Some CES vendors merit less notice

February 5, 2012 12:00 am

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Every January, the Consumer Electronics Show comes. From December through the end of January, the emails arrive touting products that are going to set the world on fire starting with their great launches at the show. Now that the onslaught has settled down, I looked at my bulging inbox.

Most of the emails come from public relations people being paid to get the word out. I'm not sure whether they actually believe what they're saying or whether they're just making money off some sap who had a product idea. In many cases, they haven't even seen the products before sending their press release or broadcast message (although I don't usually find out that they have never used the product until I respond).

This year, more than 600 requests for meetings at CES and even more pure product pitches came in. As usual, there were dozens of pitches for device accessories -- as well as noise about docking ports with speakers, most of which look very similar to those from past years.

Imagine trying to pitch these products:

• A pager that runs on an iPhone or Blackberry. Why would anybody want to put a pager on his smartphone? Would they want to pay an extra $14 to $16 for monthly service just to say "You can page me"? Hasn't the developer heard of texting? It works just like paging.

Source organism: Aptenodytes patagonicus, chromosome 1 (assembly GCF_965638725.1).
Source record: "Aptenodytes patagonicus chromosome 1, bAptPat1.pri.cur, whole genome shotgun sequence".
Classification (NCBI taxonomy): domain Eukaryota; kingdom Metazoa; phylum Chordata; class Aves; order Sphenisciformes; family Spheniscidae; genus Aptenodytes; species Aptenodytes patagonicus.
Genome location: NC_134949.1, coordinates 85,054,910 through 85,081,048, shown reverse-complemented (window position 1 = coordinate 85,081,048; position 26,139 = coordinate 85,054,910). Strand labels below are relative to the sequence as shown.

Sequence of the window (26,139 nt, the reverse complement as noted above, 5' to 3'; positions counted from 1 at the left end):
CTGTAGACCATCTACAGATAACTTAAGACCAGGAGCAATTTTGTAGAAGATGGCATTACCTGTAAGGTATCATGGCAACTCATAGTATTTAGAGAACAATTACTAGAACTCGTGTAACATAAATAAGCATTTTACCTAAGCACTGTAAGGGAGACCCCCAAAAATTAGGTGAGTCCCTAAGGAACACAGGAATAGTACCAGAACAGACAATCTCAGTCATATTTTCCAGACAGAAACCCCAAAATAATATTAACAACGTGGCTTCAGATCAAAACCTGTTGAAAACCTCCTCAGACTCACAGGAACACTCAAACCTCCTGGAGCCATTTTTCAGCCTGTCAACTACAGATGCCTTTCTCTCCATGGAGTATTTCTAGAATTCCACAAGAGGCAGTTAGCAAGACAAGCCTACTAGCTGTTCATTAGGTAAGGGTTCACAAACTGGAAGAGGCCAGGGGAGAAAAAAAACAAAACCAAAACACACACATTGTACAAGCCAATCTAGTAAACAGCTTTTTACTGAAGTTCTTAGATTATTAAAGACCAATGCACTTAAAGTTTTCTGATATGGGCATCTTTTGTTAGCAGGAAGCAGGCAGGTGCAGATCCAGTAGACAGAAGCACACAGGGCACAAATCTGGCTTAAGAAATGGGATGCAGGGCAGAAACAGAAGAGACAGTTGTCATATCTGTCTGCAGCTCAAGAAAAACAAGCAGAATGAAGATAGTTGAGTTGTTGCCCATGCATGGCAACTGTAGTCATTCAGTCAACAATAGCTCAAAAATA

• A portable monitor for the iPhone. The company that makes this product did a good job of development. It's a high-resolution (1600x900) screen that attaches to your iPhone by HDMI and has audio output. But why would someone pay $300 to carry a large, heavy screen? That's what iPads are for.

CES is like Las Vegas itself, glitzy and showy. Aisles upon aisles of booths in multiple convention halls in which consumer product vendors want to find the next big deal for their latest products.

Many displays are successful, but many vendors are still disappointed by their results. Perhaps they had only a few interested parties come to their booth or a lot of empty booth time spent waiting for the next visitor.

Empty booths rarely happen for the big vendors, but the majority of the displays are 10-foot-long booths manned by just a few people over several days. Even if a vendor got 200 business cards and made a couple of big deals, the vendor will still go home wishing he had more booth traffic, got more business cards or made more deals.

Sometimes, the disappointment will be inappropriate. Successful people are always looking for more, bigger and better. But there are some vendors who just don't get it. They don't understand why nobody stood up and cheered for their products.

The next set of emails is likely to be comments about my apparent negativity toward portable monitors or pagers on cell phones. If you have a contrary view, I'd love to hear why.

Follow David Radin on Twitter @dradin.
First Published 2012-02-11 01:53:11
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